If you walked in thinking she was a vapid, inept idiot who's more concerned with surface than substance, you will walk out thinking the same thing. Similarly, if you're a fan of Palin and believe she's a straight-talking breath of fresh air, a woman of the people with vision for the country, then you will continue to believe that.
Actually, there's such jokey condescension in Broomfield's approach — the title alone says it all — that his film will undoubtedly fortify her supporters who feel she's been unfairly targeted; this is the woman, after all, who coined the phrase "lamestream media" in an effort to diminish her perceived attackers.
In his typical style, Broomfield ("Kurt and Courtney," ''Biggie and Tupac") inserts himself in the action, traveling to Wasilla, Alaska, where Palin once served as mayor, and spending months on a "quest for the real Sarah Palin." Trekking through the ice and snow in a furry hat with ear flaps and a red-and-black-checkered flannel jacket, he's like Elmer Fudd on the hunt, wielding his microphone as his weapon. His pursuit also calls to mind Michael Moore's "Roger & Me," as he stalks an elusive target with increasingly contentious results.
His dry, monotone British accent and the absurdity of his fish-out-of-water presence are good for consistent laughs, and he does come up with some lively interviews with the insular locals — the few who are willing to talk to him, that is. But rather than enlightening us, Broomfield (and co-director Joan Churchill) trot out old material and end up with a portrait of a petty 12-year-old girl in an ambitious politician's body.
There's the Katie Couric interview in which Palin couldn't name a single newspaper or magazine she consistently read, and the Charles Gibson interview in which she smugly bumbled to answer his question about President Bush's doctrine. There's the video of Palin cheerily chatting before the TV cameras as Thanksgiving turkeys are being slaughtered in the background. It's a greatest-hits collection of lowest moments.
But Broomfield also lines up an array of former friends, supporters and colleagues who repeat a couple of prevailing themes. One is of Palin's radiant charisma, and her ability to make you feel like you're the only person in the room when she's talking to you. The other is the assertion that once she perceives someone as a threat or finds that someone is no longer useful, that person will not only be jettisoned by Palin but ostracized by her entire family. The phrase "thrown under the bus" comes up a lot, and it makes you wonder how enormous this bus must be.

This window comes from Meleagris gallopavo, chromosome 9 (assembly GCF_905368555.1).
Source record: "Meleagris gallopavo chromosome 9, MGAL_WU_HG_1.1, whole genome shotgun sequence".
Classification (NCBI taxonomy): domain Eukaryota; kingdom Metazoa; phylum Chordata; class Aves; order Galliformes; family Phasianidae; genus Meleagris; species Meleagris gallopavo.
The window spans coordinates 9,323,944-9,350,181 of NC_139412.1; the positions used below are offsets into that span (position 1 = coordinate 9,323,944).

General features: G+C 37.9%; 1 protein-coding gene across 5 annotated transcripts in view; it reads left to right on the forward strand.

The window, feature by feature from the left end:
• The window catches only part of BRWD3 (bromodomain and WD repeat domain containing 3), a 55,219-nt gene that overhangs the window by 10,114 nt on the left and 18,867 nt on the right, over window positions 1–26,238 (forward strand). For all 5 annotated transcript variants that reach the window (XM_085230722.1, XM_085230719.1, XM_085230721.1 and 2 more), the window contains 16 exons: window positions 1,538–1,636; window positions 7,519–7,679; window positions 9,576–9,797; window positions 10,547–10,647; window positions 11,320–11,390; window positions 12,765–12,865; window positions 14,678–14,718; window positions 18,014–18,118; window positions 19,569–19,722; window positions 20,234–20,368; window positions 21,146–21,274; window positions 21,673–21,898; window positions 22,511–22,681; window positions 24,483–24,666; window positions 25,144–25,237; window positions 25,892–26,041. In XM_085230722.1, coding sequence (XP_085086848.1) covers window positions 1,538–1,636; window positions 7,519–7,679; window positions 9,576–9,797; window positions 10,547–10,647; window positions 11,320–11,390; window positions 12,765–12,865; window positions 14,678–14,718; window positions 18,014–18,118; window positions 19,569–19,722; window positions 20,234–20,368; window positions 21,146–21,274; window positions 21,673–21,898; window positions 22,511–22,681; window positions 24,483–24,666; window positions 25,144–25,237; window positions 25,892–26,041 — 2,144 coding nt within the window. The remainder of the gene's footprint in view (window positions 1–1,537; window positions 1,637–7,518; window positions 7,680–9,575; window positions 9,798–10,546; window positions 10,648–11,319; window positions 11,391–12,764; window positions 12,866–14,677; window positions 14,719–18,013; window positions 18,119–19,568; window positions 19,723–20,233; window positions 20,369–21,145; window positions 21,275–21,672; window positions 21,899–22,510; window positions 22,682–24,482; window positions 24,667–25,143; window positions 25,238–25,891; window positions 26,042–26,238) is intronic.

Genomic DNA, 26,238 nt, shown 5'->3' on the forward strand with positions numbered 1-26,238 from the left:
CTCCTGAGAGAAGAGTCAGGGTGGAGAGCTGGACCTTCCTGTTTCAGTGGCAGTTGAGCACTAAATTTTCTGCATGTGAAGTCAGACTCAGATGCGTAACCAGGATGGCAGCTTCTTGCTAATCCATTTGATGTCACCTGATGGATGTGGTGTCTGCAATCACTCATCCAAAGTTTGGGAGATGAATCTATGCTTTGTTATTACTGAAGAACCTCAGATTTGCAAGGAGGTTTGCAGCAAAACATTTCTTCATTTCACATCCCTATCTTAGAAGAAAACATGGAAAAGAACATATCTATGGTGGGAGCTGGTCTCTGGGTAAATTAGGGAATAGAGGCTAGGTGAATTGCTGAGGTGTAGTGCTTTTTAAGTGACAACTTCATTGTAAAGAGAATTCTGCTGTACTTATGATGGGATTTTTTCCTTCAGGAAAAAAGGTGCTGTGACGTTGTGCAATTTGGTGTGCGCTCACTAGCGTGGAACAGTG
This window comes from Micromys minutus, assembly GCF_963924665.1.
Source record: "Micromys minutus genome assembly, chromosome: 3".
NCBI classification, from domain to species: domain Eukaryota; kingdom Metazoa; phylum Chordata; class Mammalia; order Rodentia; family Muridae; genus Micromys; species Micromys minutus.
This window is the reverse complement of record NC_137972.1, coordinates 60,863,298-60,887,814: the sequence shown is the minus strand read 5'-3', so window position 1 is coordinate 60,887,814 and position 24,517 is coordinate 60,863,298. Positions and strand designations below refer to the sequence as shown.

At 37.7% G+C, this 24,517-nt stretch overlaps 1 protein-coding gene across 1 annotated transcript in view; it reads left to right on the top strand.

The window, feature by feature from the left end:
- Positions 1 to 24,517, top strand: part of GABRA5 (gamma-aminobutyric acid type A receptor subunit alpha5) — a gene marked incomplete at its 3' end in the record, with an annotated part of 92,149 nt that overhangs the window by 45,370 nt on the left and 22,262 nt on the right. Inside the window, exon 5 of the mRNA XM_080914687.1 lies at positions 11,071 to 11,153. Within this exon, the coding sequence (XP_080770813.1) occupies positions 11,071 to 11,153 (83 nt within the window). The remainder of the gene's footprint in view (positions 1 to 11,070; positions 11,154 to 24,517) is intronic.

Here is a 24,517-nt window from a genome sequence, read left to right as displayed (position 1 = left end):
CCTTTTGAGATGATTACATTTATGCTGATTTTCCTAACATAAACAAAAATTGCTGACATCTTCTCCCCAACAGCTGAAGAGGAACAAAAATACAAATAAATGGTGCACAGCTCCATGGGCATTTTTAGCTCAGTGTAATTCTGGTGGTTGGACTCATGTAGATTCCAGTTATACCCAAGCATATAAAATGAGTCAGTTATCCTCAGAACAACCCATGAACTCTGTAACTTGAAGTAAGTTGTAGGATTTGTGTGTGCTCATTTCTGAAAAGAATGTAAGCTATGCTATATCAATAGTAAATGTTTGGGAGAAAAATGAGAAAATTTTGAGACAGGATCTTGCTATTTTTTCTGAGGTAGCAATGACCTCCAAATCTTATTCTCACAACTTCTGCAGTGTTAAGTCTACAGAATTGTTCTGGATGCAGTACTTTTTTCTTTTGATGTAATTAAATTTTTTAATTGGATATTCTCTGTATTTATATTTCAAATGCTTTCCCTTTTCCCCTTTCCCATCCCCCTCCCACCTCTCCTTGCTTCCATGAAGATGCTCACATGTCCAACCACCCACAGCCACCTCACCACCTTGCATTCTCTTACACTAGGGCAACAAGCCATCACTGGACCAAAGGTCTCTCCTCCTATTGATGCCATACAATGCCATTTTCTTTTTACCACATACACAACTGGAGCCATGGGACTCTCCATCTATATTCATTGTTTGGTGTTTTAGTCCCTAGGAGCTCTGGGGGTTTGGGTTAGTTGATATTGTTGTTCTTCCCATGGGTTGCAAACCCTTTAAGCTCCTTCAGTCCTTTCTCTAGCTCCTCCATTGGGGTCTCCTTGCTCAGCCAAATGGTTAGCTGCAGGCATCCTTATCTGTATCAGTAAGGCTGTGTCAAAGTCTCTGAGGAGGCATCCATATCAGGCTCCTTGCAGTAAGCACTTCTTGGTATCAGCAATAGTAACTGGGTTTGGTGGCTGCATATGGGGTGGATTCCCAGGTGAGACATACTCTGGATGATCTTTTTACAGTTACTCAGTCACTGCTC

Shunned former allies describe her as if she were the meanest mean girl in school, the leader of a coveted clique, one that you're either in or out of depending on her ever-changing assessment of your loyalty. It's juicy stuff but not very informative.
Broomfield does get a rare sit-down with Mike Wooten, the Alaska State Trooper whom Palin tried to have fired following an ugly divorce from Palin's sister. (The state Legislature found that she had abused her office in the case that became known as "Troopergate.") Wooten pokes holes in Palin's image as a loving, hardworking mom who's juggling a career and kids: He says she would often shoo the children away to play in the backyard, and that he was actually the one who helped raise them.
The one who provides some truly startling perspective is Pastor Howard Bess, who has dared to clash with Palin over one of the chief topics that define her: religion. Palin is a born-again Christian, and has enjoyed the fervent support of evangelicals nationwide. Bess suggests the possibility of a Palin presidency in which God might be giving her instructions to start a nuclear war, for example — she's that certain of herself in her status at the anointed one.
Now is that a scary prospect? You betcha.
"Sarah Palin: You Betcha!" from Freestyle Releasing, is unrated, but with nothing necessarily objectionable for children. Running time: 91 minutes. Two stars out of four.